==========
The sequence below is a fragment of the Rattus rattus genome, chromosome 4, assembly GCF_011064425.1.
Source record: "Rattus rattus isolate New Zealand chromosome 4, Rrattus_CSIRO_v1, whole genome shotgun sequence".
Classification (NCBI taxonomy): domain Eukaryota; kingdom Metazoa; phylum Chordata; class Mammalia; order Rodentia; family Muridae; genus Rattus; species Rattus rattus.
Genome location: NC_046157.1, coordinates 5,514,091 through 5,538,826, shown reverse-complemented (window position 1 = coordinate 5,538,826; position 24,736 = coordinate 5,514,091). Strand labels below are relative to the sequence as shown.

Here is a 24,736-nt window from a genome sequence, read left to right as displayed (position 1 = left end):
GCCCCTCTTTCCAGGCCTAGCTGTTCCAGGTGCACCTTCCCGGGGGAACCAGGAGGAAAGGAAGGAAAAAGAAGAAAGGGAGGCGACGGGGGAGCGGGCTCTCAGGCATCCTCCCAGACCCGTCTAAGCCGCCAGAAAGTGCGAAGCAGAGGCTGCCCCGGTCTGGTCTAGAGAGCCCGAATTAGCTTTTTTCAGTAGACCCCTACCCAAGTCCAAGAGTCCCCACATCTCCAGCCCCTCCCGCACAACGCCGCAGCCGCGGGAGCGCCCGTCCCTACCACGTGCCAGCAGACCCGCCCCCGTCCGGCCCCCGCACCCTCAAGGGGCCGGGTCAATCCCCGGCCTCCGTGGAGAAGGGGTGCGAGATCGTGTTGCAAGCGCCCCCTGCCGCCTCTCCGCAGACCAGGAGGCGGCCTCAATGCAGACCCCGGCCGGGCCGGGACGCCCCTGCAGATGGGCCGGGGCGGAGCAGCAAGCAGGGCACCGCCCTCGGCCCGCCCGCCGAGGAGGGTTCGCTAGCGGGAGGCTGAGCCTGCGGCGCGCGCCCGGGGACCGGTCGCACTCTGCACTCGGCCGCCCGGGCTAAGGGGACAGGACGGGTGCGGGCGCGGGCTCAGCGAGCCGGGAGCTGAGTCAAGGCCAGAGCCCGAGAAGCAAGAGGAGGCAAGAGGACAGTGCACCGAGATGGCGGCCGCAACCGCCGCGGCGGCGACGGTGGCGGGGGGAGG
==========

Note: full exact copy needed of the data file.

The sequence below is a fragment of the Rattus rattus genome, chromosome 4, assembly GCF_011064425.1.
Source record: "Rattus rattus isolate New Zealand chromosome 4, Rrattus_CSIRO_v1, whole genome shotgun sequence".
Classification (NCBI taxonomy): domain Eukaryota; kingdom Metazoa; phylum Chordata; class Mammalia; order Rodentia; family Muridae; genus Rattus; species Rattus rattus.
Genome location: NC_046157.1, coordinates 5,514,091 through 5,538,826, shown reverse-complemented (window position 1 = coordinate 5,538,826; position 24,736 = coordinate 5,514,091). Strand labels below are relative to the sequence as shown.

Here is a 24,736-nt window from a genome sequence, read left to right as displayed (position 1 = left end):
GCCCCTCTTTCCAGGCCTAGCTGTTCCAGGTGCACCTTCCCGGGGGAACCAGGAGGAAAGGAAGGAAAAAGAAGAAAGGGAGGCGACGGGGGAGCGGGCTCTCAGGCATCCTCCCAGACCCGTCTAAGCCGCCAGAAAGTGCGAAGCAGAGGCTGCCCCGGTCTGGTCTAGAGAGCCCGAATTAGCTTTTTTCAGTAGACCCCTACCCAAGTCCAAGAGTCCCCACATCTCCAGCCCCTCCCGCACAACGCCGCAGCCGCGGGAGCGCCCGTCCCTACCACGTGCCAGCAGACCCGCCCCCGTCCGGCCCCCGCACCCTCAAGGGGCCGGGTCAATCCCCGGCCTCCGTGGAGAAGGGGTGCGAGATCGTGTTGCAAGCGCCCCCTGCCGCCTCTCCGCAGACCAGGAGGCGGCCTCAATGCAGACCCCGGCCGGGCCGGGACGCCCCTGCAGATGGGCCGGGGCGGAGCAGCAAGCAGGGCACCGCCCTCGGCCCGCCCGCCGAGGAGGGTTCGCTAGCGGGAGGCTGAGCCTGCGGCGCGCGCCCGGGGACCGGTCGCACTCTGCACTCGGCCGCCCGGGCTAAGGGGACAGGACGGGTGCGGGCGCGGGCTCAGCGAGCCGGGAGCTGAGTCAAGGCCAGAGCCCGAGAAGCAAGAGGAGGCAAGAGGACAGTGCACCGAGATGGCGGCCGCAACCGCCGCGGCGGCGACGGTGGCGGGGGGAGG